#2 Blogging Galatians: Freedom, freedom, freedom (Galatians 1:1-2)
Jesus pushed no to-do lists but insisted on the heart. He demanded no do-good CV but spoke of faith. His message was freedom, one of the central themes in Paul’s letter to the Galatians.
One day, late in October 1886, the giant Statue of Liberty rose over Liberty Island, New York. Frederic Bartholdi designed it and the French gave it to the American people as a monument to the democracy and freedom the Americans won on 4 July 1776. The statue stands 93 metres tall and at her feet lays a broken chain proclaiming the American victory in the battle for freedom.
Galatians is also a declaration of freedom—a confirmation that the battle is won! A battle not won by guns and cannons but by a person allowing nails to pierce hands and feet in order to free those bound in chains. Freed not from power-hungry generals or cruel masters but from Satan’s prison and the fetters of sin.
The Message: A Freedom Worthy to Defend
Sometime around 48-49 AD, Paul sailed from Antioch in Syria to the province of Galatia, carrying Jesus’ freedom message. He ends his first sermon, which we find in Acts, preaching: “I want you to know, my very dear friends, that it is on account of this resurrected Jesus that the forgiveness of your sins can be promised. He accomplishes, in those who believe, everything that the Law of Moses could never make good on. But everyone who believes in this raised-up Jesus is declared good and right and whole before God.” (Message) Here Paul identifies the peace, the grace and the freedom God offers sinners who trust Jesus to forgive them.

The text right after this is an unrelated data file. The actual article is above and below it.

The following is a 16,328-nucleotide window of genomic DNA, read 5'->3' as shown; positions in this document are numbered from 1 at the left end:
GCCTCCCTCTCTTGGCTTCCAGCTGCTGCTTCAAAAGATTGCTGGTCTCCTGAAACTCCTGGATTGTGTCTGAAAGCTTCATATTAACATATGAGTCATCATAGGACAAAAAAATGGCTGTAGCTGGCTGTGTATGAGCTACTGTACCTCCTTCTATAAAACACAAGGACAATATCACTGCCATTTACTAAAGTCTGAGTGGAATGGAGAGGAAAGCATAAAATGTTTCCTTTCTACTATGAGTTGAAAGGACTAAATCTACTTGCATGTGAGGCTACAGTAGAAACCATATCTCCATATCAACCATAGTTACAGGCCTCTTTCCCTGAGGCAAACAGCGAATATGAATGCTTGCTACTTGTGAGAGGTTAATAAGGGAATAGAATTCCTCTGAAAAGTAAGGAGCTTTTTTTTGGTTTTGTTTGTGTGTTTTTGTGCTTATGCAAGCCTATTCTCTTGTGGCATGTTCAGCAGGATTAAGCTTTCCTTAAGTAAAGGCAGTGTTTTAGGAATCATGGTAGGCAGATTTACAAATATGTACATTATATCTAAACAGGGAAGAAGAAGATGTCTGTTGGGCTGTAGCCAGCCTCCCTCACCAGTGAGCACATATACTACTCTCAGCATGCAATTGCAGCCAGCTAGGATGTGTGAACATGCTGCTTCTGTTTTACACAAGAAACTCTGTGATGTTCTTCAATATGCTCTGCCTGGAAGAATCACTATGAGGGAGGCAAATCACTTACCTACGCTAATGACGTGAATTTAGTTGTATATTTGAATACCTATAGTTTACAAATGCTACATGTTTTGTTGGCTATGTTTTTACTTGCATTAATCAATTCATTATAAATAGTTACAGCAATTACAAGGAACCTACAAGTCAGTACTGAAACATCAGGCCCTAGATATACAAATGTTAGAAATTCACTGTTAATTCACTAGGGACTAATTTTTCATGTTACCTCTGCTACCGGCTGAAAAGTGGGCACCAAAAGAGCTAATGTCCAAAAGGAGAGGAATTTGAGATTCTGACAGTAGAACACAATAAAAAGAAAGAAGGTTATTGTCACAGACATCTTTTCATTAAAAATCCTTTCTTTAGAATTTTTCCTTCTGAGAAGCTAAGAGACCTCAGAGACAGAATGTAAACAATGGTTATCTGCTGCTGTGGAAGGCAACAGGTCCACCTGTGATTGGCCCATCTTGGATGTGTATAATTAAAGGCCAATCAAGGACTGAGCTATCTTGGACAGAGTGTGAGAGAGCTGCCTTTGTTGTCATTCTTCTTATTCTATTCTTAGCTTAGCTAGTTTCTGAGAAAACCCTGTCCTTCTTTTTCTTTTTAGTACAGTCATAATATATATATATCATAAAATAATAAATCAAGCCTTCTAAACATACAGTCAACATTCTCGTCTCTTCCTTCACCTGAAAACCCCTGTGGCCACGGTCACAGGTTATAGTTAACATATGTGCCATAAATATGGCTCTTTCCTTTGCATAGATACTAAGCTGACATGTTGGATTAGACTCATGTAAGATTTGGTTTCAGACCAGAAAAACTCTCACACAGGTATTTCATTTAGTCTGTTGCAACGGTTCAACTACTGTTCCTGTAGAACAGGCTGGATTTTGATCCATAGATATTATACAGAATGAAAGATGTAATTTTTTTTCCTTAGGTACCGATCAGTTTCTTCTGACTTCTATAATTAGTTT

But many in Galatians did not want to hear any of it, no such freedom message for them. These sticklers for religious observance wanted to keep their stranglehold on people, not let them hear the freedom message. They called themselves Christians but insisted on Jewish rule keeping as well. They added their own rules to Moses’ law, laying heavy burdens on people against God’s will. They were entangled in good works, held down by dead rituals and tied up by their own views on what is right and wrong for everyone else. This was the religious system they’d built and it robbed people of joy and freedom. This was salvation as faith in Jesus plus good works. It lead to a hard, judgmental and graceless religion bound up in external practices, not in deep communion with God. Obedience was turned into frightful coercion, not rooted in a yearning to love God.
But Paul opposed these lovers of religious rules and called the Galatians back to the grace, freedom and truth preached by Jesus. The freedom message was a gust of fresh air that burst open prison doors. Fear and guilt were set aside, and they followed Jesus in love and joy. Instead of handing out a “to-do” list of good works, Jesus spoke of the heart. Instead of asking for an exhaustive CV of accomplishments, Jesus spoke of trust. The new message proclaimed freedom. Jesus had after all said: “You shall know the truth, and the truth shall set you free!” Religious rules, rot and unhealthy traditions were swept away. And freedom, grace and deep communion came in their place. Jesus followers loved it. But his enemies, the sticklers for rules, hated it and Jesus himself!